Starting sales at RightHello cost me many sleepless nights, but with hard work I managed to push my company forward. Let me tell you how I closed our first deals and started building an outbound sales process.
How do you start building a startup sales process without the resources needed to hire and train representatives? You do the first bits of legwork yourself, slowly and carefully.
It’s not as demanding as you might think – you don’t need extensive sales training or unique skills. As the founder, you’re already in possesion of a powerful toolset to use when acquiring your company’s first clients.
And signed deals aren’t the only benefit from this. Kickstarting sales yourself will generate:
- customer feedback, that will serve as a great guide for further product/service development.
- buying process insight, invaluable for the experienced person that will be running sales later on
There’s much to be gained from doing sales yourself, but also a lot to be lost when you don’t do it right. Starting with the mindset, I’ll show you the fundamentals of kickstarting sales as a business founder.
At the beginning of RightHello, I had just “some” sales experience from previous companies – it was never a core duty of mine, but it was enough to see how hard it is to deal with rejection. Except that it was hard mainly because I had to sell by any means necessary.
When that’s your main goal, you’ll only be looking for a “yes” and ignoring all the other benefits of talking to potential customers. But you’re not a sales rep, you’re the founder. Your main goal in this process isn’t to get signed deals – it’s to get anyone to use and feedback your solution.
Your toolset is different from a hired sales rep, so your approach should be different too. Your tools are authority, authenticity, knowledge of customer pains and full company insight (I explained all of those in an article about why founders that suck at sales can still close deals).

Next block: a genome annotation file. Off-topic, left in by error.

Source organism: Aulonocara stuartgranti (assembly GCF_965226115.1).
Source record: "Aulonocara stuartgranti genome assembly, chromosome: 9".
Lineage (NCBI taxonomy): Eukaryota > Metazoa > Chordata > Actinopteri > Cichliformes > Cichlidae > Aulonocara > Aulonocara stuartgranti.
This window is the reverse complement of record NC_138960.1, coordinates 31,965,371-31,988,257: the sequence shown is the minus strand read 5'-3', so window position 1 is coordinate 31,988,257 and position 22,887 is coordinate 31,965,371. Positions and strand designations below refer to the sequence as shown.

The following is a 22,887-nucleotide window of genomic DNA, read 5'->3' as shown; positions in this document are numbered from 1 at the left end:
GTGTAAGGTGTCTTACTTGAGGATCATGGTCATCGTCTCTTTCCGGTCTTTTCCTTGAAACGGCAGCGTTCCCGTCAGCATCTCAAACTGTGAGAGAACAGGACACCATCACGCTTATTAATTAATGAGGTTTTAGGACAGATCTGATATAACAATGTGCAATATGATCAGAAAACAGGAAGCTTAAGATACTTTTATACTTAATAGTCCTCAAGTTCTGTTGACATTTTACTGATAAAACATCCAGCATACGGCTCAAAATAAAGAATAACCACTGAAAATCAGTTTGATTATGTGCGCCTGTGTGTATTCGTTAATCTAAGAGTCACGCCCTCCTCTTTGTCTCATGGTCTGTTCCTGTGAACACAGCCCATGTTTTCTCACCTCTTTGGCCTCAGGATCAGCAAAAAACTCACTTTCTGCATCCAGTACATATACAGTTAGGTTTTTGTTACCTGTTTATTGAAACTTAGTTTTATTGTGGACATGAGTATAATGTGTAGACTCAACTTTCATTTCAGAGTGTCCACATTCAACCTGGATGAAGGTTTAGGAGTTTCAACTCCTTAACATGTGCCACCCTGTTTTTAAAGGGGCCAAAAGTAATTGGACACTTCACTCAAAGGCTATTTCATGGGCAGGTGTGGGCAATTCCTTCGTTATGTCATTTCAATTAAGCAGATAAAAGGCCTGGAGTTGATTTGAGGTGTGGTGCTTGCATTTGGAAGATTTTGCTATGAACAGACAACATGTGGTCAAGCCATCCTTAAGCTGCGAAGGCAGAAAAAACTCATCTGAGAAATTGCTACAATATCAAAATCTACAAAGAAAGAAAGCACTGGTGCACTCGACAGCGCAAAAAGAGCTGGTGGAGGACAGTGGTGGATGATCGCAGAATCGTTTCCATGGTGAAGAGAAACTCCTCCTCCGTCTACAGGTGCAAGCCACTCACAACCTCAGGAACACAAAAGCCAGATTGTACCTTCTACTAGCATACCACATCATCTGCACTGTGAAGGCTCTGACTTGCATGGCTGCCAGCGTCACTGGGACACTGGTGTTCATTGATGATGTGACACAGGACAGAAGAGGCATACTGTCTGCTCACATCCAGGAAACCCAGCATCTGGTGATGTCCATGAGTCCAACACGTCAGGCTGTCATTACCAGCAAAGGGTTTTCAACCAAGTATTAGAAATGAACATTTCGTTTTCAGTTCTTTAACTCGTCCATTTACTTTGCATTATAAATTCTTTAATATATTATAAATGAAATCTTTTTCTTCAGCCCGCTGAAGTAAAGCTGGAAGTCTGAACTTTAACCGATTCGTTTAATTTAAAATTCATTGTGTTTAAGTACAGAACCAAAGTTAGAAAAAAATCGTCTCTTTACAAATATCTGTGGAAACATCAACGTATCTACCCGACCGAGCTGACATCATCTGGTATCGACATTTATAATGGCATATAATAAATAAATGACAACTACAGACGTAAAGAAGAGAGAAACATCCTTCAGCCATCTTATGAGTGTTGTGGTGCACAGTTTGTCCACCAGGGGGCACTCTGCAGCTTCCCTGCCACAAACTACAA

With different skills comes a different reason to approach people – your reason is to get feedback. Founders that go around asking people to buy their stuff are not trustworthy, especially in the start-up community. You built your business around something you’re passionate about – so share that passion and ask for feedback.
Don’t be salesy, be likeable and be cool. When you’re honestly asking smart entrepreneurs for feedback, deals will get signed as a by-product.
A lot of shit will be happening all around you – making it hard to focus on kickstarting your sales. That’s ok. As long as you’ve got your priorities in check, no part of your company will get hurt.
Put out fires first, kickstart sales later. No-one can be a full-time salesperson and CEO and the same time. Switch between tasks according to what’s more important at the moment – at times you’ll have to focus on product development, other times you’ll have a few hours to approach people. Be efficient, unplanned chaos only makes things harder – so schedule and set deadlines.
I personally managed my schedule by booking a day of each week for sales activities only (following up, setting up appointments). Through the rest of the week, I tried to have at least 1 appointment or call each day. It was just enough for me to stay on top of everything else happening in my company.
How do you kickstart sales efficiently?
Low effort and high ROI process to kickstart startup sales
You’re looking for short-term positive ROI – for instance, this isn’t the time to start writing a blog. You’ll spend hours and days writing and it might not generate any leads for a long time. But spend a day talking to people and you’ll see instant results. This is the time to do things that don’t scale.
The best place to start is your network (closest first). Look for people that might be interested in your solution, or just well-connected entrepreneurs that could referr you.